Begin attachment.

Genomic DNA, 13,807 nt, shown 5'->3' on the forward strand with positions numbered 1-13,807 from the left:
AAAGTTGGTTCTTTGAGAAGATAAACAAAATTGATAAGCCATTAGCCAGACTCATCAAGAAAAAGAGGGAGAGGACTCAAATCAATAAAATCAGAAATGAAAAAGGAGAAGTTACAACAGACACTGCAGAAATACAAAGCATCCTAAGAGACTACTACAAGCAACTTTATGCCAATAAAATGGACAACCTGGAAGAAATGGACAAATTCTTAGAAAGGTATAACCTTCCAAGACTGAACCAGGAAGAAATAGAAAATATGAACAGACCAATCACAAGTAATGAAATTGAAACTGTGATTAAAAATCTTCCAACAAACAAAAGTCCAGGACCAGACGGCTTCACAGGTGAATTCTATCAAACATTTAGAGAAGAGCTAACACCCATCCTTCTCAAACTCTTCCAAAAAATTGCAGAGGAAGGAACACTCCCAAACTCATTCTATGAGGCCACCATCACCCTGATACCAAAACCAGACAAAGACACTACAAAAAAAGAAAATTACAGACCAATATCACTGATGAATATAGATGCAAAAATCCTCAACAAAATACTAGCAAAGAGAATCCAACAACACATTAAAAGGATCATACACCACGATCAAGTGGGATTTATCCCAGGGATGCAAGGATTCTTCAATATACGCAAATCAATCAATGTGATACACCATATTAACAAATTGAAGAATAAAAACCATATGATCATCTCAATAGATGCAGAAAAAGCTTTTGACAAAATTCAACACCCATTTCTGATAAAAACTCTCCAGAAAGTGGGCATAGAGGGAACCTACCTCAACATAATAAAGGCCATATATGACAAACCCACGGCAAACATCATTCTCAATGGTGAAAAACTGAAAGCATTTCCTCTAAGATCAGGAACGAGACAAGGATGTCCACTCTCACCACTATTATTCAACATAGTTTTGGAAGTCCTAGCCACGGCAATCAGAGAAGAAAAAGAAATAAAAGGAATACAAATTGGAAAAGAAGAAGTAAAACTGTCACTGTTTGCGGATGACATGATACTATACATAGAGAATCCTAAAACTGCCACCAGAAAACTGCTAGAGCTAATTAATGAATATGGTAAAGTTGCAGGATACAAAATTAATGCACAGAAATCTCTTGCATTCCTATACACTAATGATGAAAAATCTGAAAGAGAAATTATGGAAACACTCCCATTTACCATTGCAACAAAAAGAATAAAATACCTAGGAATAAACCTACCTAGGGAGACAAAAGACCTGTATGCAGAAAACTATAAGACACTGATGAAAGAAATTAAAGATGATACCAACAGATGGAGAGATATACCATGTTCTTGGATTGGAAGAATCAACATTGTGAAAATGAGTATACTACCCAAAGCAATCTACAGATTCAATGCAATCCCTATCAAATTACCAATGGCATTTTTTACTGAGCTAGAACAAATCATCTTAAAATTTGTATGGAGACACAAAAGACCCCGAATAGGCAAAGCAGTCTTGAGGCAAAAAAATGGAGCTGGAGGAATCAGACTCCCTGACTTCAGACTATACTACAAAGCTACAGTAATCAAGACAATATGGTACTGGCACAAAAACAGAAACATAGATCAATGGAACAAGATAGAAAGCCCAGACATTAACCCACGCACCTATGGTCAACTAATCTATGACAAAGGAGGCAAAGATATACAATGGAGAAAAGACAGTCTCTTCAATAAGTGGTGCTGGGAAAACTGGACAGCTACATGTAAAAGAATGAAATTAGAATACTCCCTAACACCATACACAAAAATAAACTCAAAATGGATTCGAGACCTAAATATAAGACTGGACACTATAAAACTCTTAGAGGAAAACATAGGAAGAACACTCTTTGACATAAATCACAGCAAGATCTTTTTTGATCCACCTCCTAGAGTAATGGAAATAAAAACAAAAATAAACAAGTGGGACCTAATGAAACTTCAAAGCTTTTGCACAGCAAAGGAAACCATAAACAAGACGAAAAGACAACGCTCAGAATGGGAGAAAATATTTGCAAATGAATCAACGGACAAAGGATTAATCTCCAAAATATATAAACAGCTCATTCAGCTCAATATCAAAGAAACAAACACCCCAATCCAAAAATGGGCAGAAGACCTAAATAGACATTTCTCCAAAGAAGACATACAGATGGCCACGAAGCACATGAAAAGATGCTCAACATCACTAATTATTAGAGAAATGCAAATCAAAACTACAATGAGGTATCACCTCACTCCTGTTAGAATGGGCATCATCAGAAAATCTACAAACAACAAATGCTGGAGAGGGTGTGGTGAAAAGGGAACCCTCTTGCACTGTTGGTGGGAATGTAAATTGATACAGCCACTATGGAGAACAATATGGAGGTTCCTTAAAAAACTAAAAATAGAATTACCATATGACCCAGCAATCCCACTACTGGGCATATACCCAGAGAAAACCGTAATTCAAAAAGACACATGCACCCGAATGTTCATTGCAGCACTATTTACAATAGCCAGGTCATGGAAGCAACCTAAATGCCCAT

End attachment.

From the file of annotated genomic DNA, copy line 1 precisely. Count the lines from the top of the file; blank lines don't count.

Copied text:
Genomic DNA, 13,807 nt, shown 5'->3' on the forward strand with positions numbered 1-13,807 from the left: